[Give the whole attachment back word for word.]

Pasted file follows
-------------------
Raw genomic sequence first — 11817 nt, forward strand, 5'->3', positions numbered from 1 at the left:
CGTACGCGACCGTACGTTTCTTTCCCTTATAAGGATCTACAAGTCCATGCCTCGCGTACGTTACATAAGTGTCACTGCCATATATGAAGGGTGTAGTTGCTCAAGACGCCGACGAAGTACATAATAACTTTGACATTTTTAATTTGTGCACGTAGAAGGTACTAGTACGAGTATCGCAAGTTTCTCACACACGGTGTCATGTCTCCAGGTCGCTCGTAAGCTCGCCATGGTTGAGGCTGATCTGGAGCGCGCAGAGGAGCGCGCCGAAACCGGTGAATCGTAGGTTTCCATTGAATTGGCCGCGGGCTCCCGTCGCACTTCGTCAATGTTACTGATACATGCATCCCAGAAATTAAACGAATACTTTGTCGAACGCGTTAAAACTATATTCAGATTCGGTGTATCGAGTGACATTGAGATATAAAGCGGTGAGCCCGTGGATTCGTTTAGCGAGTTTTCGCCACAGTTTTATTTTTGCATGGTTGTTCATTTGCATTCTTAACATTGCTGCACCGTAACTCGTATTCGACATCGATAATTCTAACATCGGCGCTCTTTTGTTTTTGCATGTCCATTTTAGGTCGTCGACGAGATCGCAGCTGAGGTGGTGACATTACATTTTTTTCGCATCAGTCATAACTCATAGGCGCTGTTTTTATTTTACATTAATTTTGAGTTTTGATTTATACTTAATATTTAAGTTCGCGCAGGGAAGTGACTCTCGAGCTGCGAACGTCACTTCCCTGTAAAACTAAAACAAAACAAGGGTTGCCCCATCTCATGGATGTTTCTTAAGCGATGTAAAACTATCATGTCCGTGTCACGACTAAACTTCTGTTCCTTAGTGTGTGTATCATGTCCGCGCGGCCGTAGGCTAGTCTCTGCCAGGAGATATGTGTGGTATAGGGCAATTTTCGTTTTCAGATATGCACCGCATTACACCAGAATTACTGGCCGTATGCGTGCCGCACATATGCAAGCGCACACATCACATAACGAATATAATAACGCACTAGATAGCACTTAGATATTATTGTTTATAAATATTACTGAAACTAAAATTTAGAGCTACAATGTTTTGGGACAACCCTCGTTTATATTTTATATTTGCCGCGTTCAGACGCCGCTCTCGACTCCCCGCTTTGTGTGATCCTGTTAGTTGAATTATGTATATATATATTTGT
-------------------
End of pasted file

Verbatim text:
Raw genomic sequence first — 11817 nt, forward strand, 5'->3', positions numbered from 1 at the left:
CGTACGCGACCGTACGTTTCTTTCCCTTATAAGGATCTACAAGTCCATGCCTCGCGTACGTTACATAAGTGTCACTGCCATATATGAAGGGTGTAGTTGCTCAAGACGCCGACGAAGTACATAATAACTTTGACATTTTTAATTTGTGCACGTAGAAGGTACTAGTACGAGTATCGCAAGTTTCTCACACACGGTGTCATGTCTCCAGGTCGCTCGTAAGCTCGCCATGGTTGAGGCTGATCTGGAGCGCGCAGAGGAGCGCGCCGAAACCGGTGAATCGTAGGTTTCCATTGAATTGGCCGCGGGCTCCCGTCGCACTTCGTCAATGTTACTGATACATGCATCCCAGAAATTAAACGAATACTTTGTCGAACGCGTTAAAACTATATTCAGATTCGGTGTATCGAGTGACATTGAGATATAAAGCGGTGAGCCCGTGGATTCGTTTAGCGAGTTTTCGCCACAGTTTTATTTTTGCATGGTTGTTCATTTGCATTCTTAACATTGCTGCACCGTAACTCGTATTCGACATCGATAATTCTAACATCGGCGCTCTTTTGTTTTTGCATGTCCATTTTAGGTCGTCGACGAGATCGCAGCTGAGGTGGTGACATTACATTTTTTTCGCATCAGTCATAACTCATAGGCGCTGTTTTTATTTTACATTAATTTTGAGTTTTGATTTATACTTAATATTTAAGTTCGCGCAGGGAAGTGACTCTCGAGCTGCGAACGTCACTTCCCTGTAAAACTAAAACAAAACAAGGGTTGCCCCATCTCATGGATGTTTCTTAAGCGATGTAAAACTATCATGTCCGTGTCACGACTAAACTTCTGTTCCTTAGTGTGTGTATCATGTCCGCGCGGCCGTAGGCTAGTCTCTGCCAGGAGATATGTGTGGTATAGGGCAATTTTCGTTTTCAGATATGCACCGCATTACACCAGAATTACTGGCCGTATGCGTGCCGCACATATGCAAGCGCACACATCACATAACGAATATAATAACGCACTAGATAGCACTTAGATATTATTGTTTATAAATATTACTGAAACTAAAATTTAGAGCTACAATGTTTTGGGACAACCCTCGTTTATATTTTATATTTGCCGCGTTCAGACGCCGCTCTCGACTCCCCGCTTTGTGTGATCCTGTTAGTTGAATTATGTATATATATATTTGT